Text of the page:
The trove of Wikileaks material seems to have, so far, confirmed many things long presumed—the material about drone strikes in Yemen and the Iranian nuke problem, or the rather predictable revelation that Russia is a “mafia state” that supplied separatists in Georgia with weapons, for example. While there haven’t been any earth-shattering disclosures just yet, a good number of cables have provided interesting context and detail relating to recent American foreign policy decisions. Here, for instance, is a fascinating (and, I think, often misguided) dispatch from the American embassy in Honduras, outlining its strident opposition to the ouster of former President Manuela Zelaya.
According to various news reports, the governments of Ecuador and Venezuela—partners in empty-headed Chavismo—have offered Assange safe haven if required (though the Ecuadorians have since back tracked on their offer). Chavez’s reaction to the Wikileaks revelations is in marked contrast of his ally Vladimir Putin, who fears that the site is in possession of embarrassing material about the Russian government. The material on Venezuela, though, has been pretty thin thus far. French diplomat Jean-David Levitte calls Chavez “crazy”; an American official reports that “Unfortunately, Chavez is taking one of the richest countries in Latin America and turning it into another Zimbabwe”; another writes that Chavez “has no friends.” A 2006 cable from the U.S. ambassador in Venezuela notes that Cuban intelligence agents are very active in Caracas, a fact long understood and lamented by opponents of Chavismo. Ho-hum.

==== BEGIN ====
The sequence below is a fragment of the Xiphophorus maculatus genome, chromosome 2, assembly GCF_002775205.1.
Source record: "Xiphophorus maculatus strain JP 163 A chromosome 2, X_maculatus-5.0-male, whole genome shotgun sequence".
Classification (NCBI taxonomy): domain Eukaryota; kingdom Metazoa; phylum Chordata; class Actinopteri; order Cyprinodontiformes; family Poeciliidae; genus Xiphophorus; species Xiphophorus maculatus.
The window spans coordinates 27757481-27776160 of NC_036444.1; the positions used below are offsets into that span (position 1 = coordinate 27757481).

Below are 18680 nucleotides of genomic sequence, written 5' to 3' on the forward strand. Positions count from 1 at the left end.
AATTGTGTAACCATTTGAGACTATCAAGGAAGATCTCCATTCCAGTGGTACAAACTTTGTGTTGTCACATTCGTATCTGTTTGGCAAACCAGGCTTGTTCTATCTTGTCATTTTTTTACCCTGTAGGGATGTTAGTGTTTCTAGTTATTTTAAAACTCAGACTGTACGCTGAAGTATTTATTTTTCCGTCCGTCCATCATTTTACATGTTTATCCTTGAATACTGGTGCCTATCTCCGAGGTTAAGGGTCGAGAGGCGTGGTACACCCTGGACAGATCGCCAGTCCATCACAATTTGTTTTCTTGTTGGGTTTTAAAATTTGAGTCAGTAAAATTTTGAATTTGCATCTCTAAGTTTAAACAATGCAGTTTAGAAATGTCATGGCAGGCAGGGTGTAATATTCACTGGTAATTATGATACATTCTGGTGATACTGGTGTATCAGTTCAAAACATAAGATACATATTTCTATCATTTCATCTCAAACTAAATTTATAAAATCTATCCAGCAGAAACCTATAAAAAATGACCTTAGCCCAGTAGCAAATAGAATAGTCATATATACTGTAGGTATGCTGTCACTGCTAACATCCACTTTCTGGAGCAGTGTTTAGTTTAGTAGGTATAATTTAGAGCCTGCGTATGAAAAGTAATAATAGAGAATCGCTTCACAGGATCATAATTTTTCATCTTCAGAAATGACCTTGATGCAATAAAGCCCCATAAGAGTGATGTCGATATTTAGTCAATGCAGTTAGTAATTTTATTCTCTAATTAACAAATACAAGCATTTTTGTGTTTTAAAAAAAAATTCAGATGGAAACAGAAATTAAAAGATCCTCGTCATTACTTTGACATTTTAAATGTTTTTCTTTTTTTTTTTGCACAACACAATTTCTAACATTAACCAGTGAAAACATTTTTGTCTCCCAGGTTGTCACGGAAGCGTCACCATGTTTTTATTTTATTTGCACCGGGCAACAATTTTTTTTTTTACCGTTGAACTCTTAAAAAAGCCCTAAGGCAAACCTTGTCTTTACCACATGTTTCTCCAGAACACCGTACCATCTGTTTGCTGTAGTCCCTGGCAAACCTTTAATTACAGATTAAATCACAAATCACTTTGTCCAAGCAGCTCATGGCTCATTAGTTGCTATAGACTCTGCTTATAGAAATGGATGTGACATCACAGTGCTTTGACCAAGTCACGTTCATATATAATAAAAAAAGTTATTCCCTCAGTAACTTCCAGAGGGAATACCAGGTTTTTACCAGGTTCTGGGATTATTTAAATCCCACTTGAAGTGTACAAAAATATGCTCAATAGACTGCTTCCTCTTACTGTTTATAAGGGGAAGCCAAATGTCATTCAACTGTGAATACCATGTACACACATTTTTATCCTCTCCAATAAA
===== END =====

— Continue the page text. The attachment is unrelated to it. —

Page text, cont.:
So what about the coup? The Venezuelan government and its American sycophants long ago determined that Washington was behind the 2002 military coup that briefly overthrew Chavez. But American academic Brian Nelson’s excellent book The Silence and the Scorpions (published, incidentally, by Nation Books) presents, in painstaking detail, the series of events leading up to the coup, concluding that the American embassy did not guide the military in its toppling of Chavez. So what will the cables tell us about April 2002? If no evidence of United States involvement in the 2002 turns up in this batch, it certainly doesn’t prove that Washington wasn’t meddling in Caracas’s affairs. But an absence of any incrimination material would lend further support to the Nelson thesis—that the United States was certainly not neutral (the Bush administration was clearly pleased with events in Venezuela), but that it didn’t have a hand in the coup.